Toothbrush design hasn’t changed much since its dawn of time. National Geographic does a deep dive into its history.

Toothbrush design is little changed from its earliest form. The biggest difference is in the materials: toothbrushes are now all made of at least some plastic. Take a tour of the humble toothbrush and find out how it affects the environment.

At first, years ago, it was just an occasional piece of plastic trash that Kahi Pacarro, the founder of Sustainable Coastlines Hawaii, picked up on the beach cleanups he organized around the state. A straw here, a takeout container there. But one day Pacarro spotted something particularly surprising in the beach detritus: a toothbrush.
Now, in any given Hawaii beach cleanup, he says, it’s not uncommon to pick up 20 or even 100 toothbrushes. 

The reason is simple. The total number of plastic toothbrushes being produced, used, and thrown away each year has grown steadily since the first one was made in the 1930s.

“I like to ask people, what’s the first thing you touch in the morning? It’s probably your toothbrush,” says Pacarro. “Do you want the first thing you touch every day to be plastic?”
For centuries, the basic toothbrush was made from natural materials. But during the early 20th century, the giddy early days of plastic innovation, manufacturers started substituting nylon and other plastics into the design—and never looked back.

Plastic has so fully infiltrated toothbrush design that it’s nearly impossible to clean our teeth without touching a polymer. And because plastic is essentially indestructible, that means nearly every single toothbrush made since the 1930s is still out there in the world somewhere, living on as a piece of trash.

Now, some designers are looking for ways to reimagine this crucial, classic object in a way that puts less stress on the planet. But to find solutions to the toothbrush conundrum, we have to understand how we got here.
The best invention of all time?
It turns out people really love having clean teeth. In MIT’s 2003 Lemelson Innovation Index survey, the toothbrush rated higher than cars, personal computers, or cellphones as the innovation respondents couldn’t live without.
Humans have apparently felt this way for a very long time. Archaeologists have found “tooth sticks” in Egyptian tombs. The Buddha chewed sticks into fluffy-ended scrubbers to clean his teeth. The Roman author Pliny the Elder noted that “it makes teeth firm to pick them with a porcupine quill,” and the Roman poet Ovid proclaimed that it was a good idea to wash the teeth each morning.

Tooth care even occupied the mind of the reigning Chinese emperor Hongzhi in the late 1400s, who designed something that looked a lot like the brush we know today. It featured a short, dense pack of boar bristles, shaved off the neck of a hog, set into a bone or wood handle.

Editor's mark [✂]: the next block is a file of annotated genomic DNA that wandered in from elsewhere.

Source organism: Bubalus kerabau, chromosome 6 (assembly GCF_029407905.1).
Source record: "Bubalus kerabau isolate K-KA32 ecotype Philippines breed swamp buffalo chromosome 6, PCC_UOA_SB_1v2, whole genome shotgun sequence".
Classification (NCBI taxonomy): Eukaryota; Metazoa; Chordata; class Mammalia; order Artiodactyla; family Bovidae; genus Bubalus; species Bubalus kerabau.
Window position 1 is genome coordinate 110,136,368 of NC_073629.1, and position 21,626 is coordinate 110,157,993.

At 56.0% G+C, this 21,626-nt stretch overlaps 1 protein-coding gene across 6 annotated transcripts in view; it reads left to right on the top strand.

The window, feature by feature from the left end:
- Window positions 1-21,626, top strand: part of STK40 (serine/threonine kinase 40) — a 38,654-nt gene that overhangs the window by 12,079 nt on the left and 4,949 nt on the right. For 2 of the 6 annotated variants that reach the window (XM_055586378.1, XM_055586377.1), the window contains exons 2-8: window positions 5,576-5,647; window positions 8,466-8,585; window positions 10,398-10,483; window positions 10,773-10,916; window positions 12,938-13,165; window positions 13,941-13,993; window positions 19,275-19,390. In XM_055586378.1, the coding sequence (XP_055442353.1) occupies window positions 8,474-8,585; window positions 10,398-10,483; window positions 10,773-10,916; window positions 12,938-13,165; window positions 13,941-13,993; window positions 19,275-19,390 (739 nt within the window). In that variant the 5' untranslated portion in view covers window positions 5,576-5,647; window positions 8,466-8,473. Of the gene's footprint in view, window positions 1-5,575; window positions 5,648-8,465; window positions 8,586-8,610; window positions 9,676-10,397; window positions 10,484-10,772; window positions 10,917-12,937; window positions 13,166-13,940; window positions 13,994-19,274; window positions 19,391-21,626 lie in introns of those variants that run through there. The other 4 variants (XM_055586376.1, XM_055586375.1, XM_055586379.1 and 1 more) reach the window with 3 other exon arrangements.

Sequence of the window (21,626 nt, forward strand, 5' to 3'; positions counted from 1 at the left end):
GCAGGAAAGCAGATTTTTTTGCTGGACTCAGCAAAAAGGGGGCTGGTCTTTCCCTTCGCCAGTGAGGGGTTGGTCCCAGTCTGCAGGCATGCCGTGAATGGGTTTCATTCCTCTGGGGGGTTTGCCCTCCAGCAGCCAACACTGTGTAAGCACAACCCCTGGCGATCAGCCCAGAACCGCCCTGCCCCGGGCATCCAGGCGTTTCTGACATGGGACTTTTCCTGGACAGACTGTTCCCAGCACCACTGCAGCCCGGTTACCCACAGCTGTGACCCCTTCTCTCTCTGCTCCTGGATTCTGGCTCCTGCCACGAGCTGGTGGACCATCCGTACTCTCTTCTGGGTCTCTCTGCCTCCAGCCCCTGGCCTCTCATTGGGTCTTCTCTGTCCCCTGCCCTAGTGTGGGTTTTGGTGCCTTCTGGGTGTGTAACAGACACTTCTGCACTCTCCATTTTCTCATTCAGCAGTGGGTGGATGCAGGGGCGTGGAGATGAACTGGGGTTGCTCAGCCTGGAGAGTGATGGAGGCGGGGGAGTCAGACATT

That simple design endured, essentially unchanged, for centuries—but not for everyone. Boar bristles and bone handles were fancy, expensive materials, meaning that only the wealthy could afford brushes. Everyone else had to make do with chew sticks, scraps of cloth, their fingers, or nothing at all. As late as the early 1920s, only an estimated one in four people in the United States owned a toothbrush.

War changes everything

It wasn’t until late in the 19th century that the concept of tooth care for everyone, rich and poor alike, started to trickle into the public consciousness. One of the drivers of that transition was war.
Around the time of the American Civil War in the mid-1800s, guns were loaded one shot at a time, with powder and bullets that had been pre-wrapped in twists of heavy paper. Soldiers needed to tear the twists open with their teeth, but many potential fighters lacked even the six well-anchored opposing teeth to rip the paper apart. This was obviously a problem.

The few dentists serving the Union Army despaired at the state of the teeth around them, but dental care failed to take hold as a priority for the North. The Confederate Army, in contrast, conscripted a cadre of dentists who stressed preventative care; one army dentist pushed the message so successfully that soldiers in his unit shoved their toothbrushes in their buttonholes, readily available at all times.

It took two more major military mobilizations to get toothbrushes into nearly every bathroom. By the advent of World War I, the U.S. military recognized that they had a problem, a variant on the cartridge-ripping issue from the Civil War. The otherwise healthy young men they wanted to recruit into service needed six healthy opposing teeth in order to eat the tough, dry military rations. Young man after young man failed that test.

“It’s a little unbelievable, looking from today’s vantage point,” says Alyssa Picard, a historian and the author of Making the American Mouth. “[The military] had a standard, and it’s pretty basic—have six teeth in your mouth so you can chew—and people are not meeting those standards. People who would otherwise be available for fighting? Off the list.”
By World War II, soldiers were instructed in the care and keeping of teeth; dentists were embedded in battalions and toothbrushes were handed out to troops. And when the fighters came home, they brought their tooth-brushing habits with them.